While Sam was bathing, she began clearing the table and cleaning up the dishes. Suddenly, a muffled scream come from the bathroom. She bolted down the hall, bursting through the bathroom door. “SAM!” He was lying under water, struggling to get up. “Sam, grab my hand.” Sarah pulled him out of the water, wrapped him in a towel, and cradled him in her arms.

Tears streamed down Sam’s chubby face, his body trembling. “Sis…she...she wouldn’t let me up. She’s mad cause I told. She said that's why you didn't hug her t...too.”

“Sh... you’re safe now. How about you cuddle up with me tonight?” “Okay,” he sniffled, wiping away his tears.

Sarah lay awake for hours staring at the little angel sleeping peacefully beside her, wondering what was wrong with him, worrying about what had happened, and wishing she knew what to do about the situation. Dr. Reins told her it was normal for children his age to have an imaginary friend, but hurting himself was anything but normal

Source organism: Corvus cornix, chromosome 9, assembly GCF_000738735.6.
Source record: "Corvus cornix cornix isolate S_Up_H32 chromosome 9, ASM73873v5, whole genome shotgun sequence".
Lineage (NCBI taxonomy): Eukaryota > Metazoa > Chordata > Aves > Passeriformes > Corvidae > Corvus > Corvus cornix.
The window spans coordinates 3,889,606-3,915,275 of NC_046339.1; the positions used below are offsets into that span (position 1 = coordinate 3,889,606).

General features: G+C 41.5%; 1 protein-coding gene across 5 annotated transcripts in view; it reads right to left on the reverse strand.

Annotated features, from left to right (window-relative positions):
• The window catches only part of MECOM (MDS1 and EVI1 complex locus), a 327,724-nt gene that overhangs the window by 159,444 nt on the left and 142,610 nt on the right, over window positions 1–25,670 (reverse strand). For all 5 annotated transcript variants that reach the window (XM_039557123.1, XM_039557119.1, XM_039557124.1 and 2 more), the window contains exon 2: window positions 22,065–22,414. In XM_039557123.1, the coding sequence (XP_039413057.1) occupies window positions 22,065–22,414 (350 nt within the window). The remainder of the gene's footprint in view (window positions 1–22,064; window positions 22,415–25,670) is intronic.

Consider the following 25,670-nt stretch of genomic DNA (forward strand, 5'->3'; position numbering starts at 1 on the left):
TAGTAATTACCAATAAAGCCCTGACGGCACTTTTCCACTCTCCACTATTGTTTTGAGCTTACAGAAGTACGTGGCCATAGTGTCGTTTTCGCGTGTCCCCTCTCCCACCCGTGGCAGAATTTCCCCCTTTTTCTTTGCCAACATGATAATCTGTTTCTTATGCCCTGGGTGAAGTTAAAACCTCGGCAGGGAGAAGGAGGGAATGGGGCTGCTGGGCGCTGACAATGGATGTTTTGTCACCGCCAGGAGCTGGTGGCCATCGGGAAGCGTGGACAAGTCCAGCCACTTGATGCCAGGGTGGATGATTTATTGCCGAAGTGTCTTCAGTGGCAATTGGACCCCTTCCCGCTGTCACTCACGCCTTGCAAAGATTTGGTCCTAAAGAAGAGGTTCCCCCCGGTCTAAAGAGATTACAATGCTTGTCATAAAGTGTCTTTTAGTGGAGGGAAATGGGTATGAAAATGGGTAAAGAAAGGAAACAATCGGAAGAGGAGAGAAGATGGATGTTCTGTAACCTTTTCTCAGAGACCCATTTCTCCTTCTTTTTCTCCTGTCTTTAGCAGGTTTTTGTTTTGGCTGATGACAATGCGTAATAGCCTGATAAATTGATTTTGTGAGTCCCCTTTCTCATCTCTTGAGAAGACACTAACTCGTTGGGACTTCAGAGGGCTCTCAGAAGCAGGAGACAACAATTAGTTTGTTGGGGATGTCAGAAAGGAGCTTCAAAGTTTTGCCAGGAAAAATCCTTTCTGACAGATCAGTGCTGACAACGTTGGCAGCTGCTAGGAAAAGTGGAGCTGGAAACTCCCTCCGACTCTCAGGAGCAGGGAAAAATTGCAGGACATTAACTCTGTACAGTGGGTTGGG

She stroked his hair and admired his little face. He looked so much like his father. “It's a shame you never got a chance to meet your father,” she said softly. “I knew marrying a police officer was risky, but I loved him. I’m grateful for the time we had together.”

She remembered all the misery they endured when they were unable to conceive for so long, and their joy when the in vitro gave them what they had longed for: a child. Sam wasn't perfect physically when he was born and now mentally he may have some problems as well. But he was all Sarah had left; Sam was her life, she had to protect him.

* * * *